The last few days – since the post-Trump-speech spike – have seen stocks suffer the worst decline since the election (with The Dow down a 'shocking' 0.9%).
But there are cracks appearing (VIX, Emerging Markets, Copper, 'hard' macro data, and now High Yield Credit are all breaking down)…
The last 4 days are the worst for HY Credit since before the election…
And HY's breakdown follows Emerging Markets decoupling last week…
And Dr.Copper's not buying it either…
And stocks gave up their grip on macro data reality a while back…
And as Bloomberg's Mark Cudmore warns “excitement may ensue, the correction is here already.”
It's a testament to how far markets have come that I'm calling the recent slippage in U.S. stocks the start of the much-talked about and widely anticipated “correction.” My guess is that everyone will get very excited for a couple of weeks but this won’t mark the start of any long-term selloff.
S&P 500 e-mini futures are in the midst of their largest peak-to-trough drawdown of 2017. They’ve so far plummeted a whole — gasp — 1.7%.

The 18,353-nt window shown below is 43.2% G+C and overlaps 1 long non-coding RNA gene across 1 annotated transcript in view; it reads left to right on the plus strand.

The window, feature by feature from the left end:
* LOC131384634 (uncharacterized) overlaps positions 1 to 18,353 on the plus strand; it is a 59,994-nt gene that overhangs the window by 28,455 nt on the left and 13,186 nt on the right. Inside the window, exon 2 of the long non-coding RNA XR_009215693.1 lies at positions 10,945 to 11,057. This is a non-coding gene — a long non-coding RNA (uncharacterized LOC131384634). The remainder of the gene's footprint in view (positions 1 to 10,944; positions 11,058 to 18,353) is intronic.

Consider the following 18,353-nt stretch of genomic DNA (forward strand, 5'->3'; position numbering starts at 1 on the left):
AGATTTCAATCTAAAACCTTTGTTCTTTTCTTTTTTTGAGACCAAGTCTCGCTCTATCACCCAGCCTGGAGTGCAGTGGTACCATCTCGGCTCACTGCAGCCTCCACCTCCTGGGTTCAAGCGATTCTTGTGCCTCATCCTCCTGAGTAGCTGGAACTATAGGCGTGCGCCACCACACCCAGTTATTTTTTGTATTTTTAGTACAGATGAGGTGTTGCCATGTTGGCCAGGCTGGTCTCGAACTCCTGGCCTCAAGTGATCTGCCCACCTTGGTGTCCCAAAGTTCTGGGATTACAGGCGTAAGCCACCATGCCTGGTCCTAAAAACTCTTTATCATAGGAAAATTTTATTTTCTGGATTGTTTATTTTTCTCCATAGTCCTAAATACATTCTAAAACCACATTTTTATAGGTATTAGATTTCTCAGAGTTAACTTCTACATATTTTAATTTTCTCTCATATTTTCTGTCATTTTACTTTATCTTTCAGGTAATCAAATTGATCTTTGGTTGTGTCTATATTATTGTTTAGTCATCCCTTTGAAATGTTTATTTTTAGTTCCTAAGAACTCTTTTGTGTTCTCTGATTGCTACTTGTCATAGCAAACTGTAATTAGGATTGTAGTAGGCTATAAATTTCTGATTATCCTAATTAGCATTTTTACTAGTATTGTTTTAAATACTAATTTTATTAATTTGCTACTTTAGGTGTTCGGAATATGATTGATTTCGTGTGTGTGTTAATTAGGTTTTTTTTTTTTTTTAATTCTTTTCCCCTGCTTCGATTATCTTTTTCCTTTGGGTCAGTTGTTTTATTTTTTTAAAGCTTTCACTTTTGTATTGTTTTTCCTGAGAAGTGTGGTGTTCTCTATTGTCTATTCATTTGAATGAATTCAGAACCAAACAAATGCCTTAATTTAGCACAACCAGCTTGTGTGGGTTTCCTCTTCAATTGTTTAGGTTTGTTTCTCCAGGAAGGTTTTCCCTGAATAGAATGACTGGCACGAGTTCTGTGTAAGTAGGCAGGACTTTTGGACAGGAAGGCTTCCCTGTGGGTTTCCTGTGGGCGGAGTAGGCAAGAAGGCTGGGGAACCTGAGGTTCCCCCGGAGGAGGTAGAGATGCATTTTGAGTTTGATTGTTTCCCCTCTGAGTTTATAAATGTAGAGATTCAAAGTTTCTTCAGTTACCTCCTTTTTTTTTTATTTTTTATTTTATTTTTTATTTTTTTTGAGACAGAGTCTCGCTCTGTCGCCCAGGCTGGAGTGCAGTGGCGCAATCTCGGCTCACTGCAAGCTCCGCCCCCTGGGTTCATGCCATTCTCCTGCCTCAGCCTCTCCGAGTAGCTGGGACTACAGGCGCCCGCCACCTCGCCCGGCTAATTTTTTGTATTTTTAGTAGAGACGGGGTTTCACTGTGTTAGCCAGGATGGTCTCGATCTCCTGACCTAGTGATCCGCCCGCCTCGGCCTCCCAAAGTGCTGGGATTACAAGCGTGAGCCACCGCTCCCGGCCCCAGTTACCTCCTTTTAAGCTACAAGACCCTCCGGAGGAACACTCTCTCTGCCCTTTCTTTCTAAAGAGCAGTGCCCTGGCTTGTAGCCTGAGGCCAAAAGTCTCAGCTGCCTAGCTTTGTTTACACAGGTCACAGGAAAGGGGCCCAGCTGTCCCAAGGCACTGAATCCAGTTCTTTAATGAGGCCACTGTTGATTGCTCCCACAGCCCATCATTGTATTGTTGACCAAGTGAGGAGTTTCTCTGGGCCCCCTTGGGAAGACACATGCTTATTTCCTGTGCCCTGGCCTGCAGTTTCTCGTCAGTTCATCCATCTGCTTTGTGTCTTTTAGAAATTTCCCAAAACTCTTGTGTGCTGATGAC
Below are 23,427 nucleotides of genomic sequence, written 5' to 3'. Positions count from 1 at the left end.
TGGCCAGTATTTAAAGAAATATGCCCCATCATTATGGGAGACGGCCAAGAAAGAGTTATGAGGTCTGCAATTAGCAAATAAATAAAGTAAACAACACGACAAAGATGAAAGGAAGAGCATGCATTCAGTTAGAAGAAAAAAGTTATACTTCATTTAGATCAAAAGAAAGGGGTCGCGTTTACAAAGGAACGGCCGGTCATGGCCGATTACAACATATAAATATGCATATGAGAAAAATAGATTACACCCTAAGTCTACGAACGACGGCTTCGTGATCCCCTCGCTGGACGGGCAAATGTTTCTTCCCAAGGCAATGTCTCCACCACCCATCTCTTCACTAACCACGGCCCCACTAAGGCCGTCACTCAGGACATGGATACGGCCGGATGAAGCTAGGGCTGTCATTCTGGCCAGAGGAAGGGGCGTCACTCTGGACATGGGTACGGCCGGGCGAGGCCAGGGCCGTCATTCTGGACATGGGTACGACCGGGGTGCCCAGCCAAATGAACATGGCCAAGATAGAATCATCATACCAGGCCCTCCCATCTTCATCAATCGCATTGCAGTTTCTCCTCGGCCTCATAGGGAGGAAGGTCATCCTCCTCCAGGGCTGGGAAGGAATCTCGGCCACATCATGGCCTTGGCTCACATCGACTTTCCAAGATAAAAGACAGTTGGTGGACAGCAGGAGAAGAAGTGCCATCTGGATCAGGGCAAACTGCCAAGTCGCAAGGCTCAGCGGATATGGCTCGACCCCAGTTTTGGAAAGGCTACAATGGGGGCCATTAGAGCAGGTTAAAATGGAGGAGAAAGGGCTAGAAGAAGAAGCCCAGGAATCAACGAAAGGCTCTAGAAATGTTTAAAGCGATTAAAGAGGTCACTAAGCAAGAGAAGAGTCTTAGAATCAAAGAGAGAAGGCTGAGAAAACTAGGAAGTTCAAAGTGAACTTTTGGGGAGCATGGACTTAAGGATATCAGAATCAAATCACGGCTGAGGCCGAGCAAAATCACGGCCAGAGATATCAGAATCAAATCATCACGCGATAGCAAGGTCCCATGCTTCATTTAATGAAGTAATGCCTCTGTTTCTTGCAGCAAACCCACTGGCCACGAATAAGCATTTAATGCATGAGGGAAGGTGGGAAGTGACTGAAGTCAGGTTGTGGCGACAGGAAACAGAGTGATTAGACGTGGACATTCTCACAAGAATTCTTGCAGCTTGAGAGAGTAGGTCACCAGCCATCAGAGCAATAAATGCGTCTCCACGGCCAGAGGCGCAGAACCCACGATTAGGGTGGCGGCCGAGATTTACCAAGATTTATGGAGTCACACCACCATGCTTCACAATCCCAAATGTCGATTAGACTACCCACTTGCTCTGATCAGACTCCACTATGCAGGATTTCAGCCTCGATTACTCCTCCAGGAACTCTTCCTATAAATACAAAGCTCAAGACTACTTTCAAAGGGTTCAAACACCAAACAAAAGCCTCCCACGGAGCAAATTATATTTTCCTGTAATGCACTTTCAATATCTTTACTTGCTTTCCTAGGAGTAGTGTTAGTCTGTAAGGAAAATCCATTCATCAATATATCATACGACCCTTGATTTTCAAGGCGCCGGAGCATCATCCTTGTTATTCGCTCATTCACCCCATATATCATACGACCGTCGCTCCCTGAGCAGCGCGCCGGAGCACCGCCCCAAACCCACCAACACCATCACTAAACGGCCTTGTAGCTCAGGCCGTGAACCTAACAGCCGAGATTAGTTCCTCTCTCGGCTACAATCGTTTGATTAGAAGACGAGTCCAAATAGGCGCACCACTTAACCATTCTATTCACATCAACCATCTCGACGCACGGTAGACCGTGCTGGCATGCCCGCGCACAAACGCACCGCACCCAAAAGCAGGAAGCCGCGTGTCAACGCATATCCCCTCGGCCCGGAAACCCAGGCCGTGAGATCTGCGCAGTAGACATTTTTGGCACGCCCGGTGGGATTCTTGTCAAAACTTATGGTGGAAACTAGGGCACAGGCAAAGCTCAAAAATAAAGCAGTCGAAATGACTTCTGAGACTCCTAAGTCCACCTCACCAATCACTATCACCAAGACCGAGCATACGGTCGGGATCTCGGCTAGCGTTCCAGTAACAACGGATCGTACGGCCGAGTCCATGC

That just emphasizes how little volatility there has been. The largest correction since November 9 has been only 2%. The steep upward trendline from that day’s low is being tested.
A closing break will trigger further losses. They could be sizable when set against the lack of retracements of the last year. But, importantly, they’ll probably be irrelevant when framed against the 30% rally from the 2016 low, let alone the 250% rally from the 2009 nadir.
For example, a 7% fall will have painful short-term knock-on effects. But there’ll be basically no structural damage because that sort of drop still leaves U.S. stocks above what was a record four months ago. If anything, such a retracement could be seen as a healthy consolidation in that it’ll clean out complacency.
As for potential knock-on effects, I can’t help but feel that those record speculative shorts in 10-year U.S. Treasuries might get squeezed as the rate curve flattens further. This might, in turn, weigh on the dollar — although probably not versus emerging market currencies.
In a month or two, we may look back on commodities as having been the canary in the coal mine. They mostly peaked in mid- February. Hard to sustain the reflationary trade if the world’s core inputs are falling in value.
It may seem worrying to market veterans that a market drop of only 1.7% is the siren call to buckle down for some volatility, but there’s no point denying the reality we live in.
With all this in mind, we are sure the now certain rate hike next week won't have any impact at all –
“All priced in” and we note that the odds of a second 25bp hike in September, based on 5th Fed dated OIS, climbed to 97% from 87%.